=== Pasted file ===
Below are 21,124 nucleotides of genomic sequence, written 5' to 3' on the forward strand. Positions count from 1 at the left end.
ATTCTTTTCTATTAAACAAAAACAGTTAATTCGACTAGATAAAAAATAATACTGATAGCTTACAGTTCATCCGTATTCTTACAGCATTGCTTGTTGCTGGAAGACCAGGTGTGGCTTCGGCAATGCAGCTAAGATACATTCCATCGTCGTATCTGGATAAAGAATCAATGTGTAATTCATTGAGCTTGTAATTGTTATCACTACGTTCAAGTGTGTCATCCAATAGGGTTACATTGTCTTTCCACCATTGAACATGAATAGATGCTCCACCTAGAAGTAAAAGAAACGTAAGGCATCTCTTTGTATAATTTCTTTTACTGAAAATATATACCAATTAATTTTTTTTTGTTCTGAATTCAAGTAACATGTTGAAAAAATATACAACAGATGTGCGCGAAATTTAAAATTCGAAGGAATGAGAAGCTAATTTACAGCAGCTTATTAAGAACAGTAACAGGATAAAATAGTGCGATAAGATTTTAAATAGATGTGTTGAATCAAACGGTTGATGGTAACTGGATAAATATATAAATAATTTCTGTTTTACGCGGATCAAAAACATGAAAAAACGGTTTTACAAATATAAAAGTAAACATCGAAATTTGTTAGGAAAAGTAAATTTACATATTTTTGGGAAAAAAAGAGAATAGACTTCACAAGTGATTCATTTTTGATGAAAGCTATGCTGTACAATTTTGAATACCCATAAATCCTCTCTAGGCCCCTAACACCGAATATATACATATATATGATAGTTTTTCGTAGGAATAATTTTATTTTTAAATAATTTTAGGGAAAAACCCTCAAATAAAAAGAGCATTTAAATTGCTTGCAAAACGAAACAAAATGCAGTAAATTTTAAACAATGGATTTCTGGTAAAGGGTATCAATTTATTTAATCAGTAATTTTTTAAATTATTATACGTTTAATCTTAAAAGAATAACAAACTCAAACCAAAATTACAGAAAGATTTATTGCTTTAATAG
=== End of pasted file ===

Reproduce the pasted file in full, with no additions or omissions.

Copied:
Below are 21,124 nucleotides of genomic sequence, written 5' to 3' on the forward strand. Positions count from 1 at the left end.
ATTCTTTTCTATTAAACAAAAACAGTTAATTCGACTAGATAAAAAATAATACTGATAGCTTACAGTTCATCCGTATTCTTACAGCATTGCTTGTTGCTGGAAGACCAGGTGTGGCTTCGGCAATGCAGCTAAGATACATTCCATCGTCGTATCTGGATAAAGAATCAATGTGTAATTCATTGAGCTTGTAATTGTTATCACTACGTTCAAGTGTGTCATCCAATAGGGTTACATTGTCTTTCCACCATTGAACATGAATAGATGCTCCACCTAGAAGTAAAAGAAACGTAAGGCATCTCTTTGTATAATTTCTTTTACTGAAAATATATACCAATTAATTTTTTTTTGTTCTGAATTCAAGTAACATGTTGAAAAAATATACAACAGATGTGCGCGAAATTTAAAATTCGAAGGAATGAGAAGCTAATTTACAGCAGCTTATTAAGAACAGTAACAGGATAAAATAGTGCGATAAGATTTTAAATAGATGTGTTGAATCAAACGGTTGATGGTAACTGGATAAATATATAAATAATTTCTGTTTTACGCGGATCAAAAACATGAAAAAACGGTTTTACAAATATAAAAGTAAACATCGAAATTTGTTAGGAAAAGTAAATTTACATATTTTTGGGAAAAAAAGAGAATAGACTTCACAAGTGATTCATTTTTGATGAAAGCTATGCTGTACAATTTTGAATACCCATAAATCCTCTCTAGGCCCCTAACACCGAATATATACATATATATGATAGTTTTTCGTAGGAATAATTTTATTTTTAAATAATTTTAGGGAAAAACCCTCAAATAAAAAGAGCATTTAAATTGCTTGCAAAACGAAACAAAATGCAGTAAATTTTAAACAATGGATTTCTGGTAAAGGGTATCAATTTATTTAATCAGTAATTTTTTAAATTATTATACGTTTAATCTTAAAAGAATAACAAACTCAAACCAAAATTACAGAAAGATTTATTGCTTTAATAG